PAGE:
Once, while at a cafe, I accidentally overheard a conversation between a mother and her son. (The tables were so close!)
The son was complaining about how his job sucks and how routine and boring it was. There was a lot of negativity.
He was young man, I imagined it was his first job.
She was patient and I could hear her trying to correct her son’s mindset. But he wasn’t listening, insisting that the reason he was not successful was due to the job and company.
In the end, with a sad voice, she said:
“I know this sounds hard, but jobs are hard. You wanted this job from the beginning and you knew there were going to be parts that were boring. You knew this, and you wanted the job.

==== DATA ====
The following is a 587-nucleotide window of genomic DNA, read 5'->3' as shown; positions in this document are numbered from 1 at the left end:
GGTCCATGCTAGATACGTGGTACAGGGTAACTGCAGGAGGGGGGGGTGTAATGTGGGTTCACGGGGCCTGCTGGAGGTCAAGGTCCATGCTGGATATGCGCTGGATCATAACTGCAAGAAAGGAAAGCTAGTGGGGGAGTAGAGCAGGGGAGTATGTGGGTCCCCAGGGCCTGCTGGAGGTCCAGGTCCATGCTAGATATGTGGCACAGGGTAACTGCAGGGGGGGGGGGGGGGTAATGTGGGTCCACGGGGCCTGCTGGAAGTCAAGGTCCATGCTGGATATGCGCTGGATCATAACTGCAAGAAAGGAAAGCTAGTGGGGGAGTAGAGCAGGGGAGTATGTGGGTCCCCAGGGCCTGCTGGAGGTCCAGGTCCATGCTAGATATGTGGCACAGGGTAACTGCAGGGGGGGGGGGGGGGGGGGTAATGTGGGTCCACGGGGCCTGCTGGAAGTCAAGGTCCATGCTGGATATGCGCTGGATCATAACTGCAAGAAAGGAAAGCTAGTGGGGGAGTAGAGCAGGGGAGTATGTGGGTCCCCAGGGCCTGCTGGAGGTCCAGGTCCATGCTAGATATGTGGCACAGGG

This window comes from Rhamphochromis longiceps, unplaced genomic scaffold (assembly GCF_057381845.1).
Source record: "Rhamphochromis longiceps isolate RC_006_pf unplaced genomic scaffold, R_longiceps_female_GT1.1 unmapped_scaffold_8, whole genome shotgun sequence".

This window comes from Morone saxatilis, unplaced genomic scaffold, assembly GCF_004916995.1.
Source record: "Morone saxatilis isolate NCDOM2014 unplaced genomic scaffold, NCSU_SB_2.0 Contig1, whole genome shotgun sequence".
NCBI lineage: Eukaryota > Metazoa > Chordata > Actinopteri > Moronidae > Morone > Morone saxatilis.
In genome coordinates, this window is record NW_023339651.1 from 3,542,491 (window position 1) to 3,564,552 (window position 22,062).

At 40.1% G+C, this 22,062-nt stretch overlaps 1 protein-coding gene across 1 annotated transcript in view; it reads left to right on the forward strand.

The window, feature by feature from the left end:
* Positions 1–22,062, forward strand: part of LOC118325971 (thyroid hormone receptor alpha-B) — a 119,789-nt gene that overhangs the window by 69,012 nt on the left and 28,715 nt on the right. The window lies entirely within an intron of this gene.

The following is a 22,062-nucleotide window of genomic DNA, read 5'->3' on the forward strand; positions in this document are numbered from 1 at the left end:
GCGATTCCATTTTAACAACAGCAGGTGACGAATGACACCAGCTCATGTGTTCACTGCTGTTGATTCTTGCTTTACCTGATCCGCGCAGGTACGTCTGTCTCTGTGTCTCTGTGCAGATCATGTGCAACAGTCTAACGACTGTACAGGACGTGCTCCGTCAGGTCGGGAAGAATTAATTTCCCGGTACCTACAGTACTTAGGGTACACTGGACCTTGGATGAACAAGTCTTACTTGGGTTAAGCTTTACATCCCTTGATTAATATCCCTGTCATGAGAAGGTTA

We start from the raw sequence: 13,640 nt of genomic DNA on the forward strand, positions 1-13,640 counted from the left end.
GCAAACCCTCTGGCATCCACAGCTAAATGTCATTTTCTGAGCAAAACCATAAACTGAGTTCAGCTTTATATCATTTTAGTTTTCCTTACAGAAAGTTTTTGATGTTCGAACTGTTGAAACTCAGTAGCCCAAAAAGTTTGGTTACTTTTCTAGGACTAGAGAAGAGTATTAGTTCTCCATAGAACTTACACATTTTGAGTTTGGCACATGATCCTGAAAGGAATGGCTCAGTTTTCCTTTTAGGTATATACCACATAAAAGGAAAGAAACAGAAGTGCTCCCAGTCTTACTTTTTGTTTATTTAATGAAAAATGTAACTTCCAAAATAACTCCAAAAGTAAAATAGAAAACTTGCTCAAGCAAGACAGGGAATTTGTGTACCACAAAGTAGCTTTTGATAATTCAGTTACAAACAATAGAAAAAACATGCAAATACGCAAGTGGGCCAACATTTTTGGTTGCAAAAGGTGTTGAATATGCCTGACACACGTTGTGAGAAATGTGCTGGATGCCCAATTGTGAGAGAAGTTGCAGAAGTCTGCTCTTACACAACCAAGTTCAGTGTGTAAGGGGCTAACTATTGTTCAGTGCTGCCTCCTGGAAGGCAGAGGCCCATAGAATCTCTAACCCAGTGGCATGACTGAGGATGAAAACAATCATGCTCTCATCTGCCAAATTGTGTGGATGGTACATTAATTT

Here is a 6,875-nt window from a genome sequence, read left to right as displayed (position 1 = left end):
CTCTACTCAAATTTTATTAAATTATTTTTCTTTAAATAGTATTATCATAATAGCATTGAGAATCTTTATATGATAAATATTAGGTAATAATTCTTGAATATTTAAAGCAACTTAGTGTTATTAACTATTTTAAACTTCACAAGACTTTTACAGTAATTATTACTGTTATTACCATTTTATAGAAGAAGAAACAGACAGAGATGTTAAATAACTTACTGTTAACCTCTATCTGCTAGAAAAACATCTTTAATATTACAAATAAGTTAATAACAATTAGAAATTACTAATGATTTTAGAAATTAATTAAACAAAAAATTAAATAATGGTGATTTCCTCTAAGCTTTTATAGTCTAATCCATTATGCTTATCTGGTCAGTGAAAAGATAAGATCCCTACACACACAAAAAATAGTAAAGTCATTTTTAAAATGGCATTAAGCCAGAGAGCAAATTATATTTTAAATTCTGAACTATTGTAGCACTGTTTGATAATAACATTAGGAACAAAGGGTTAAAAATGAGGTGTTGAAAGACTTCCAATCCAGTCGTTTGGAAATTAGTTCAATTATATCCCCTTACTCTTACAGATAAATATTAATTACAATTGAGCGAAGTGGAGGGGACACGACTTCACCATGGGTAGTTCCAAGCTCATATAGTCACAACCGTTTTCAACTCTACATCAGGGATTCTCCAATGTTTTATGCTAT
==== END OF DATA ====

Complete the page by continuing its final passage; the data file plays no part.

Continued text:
You are the captain of your own ship. You can decide to change jobs, but if the next job is not routine, then you might start saying that it’s stressful and there is no guidance.
“But whether you stay or leave, you can’t keep complaining. You have to make a decision and work hard. No job is perfect.”
I’m not sure if her son understood her, but I could feel her sadness because she’s trying to help her son be happy and have the right mindset.
Parenting never stops and parents carry the immense (often emotional) responsibility of guiding their children through life.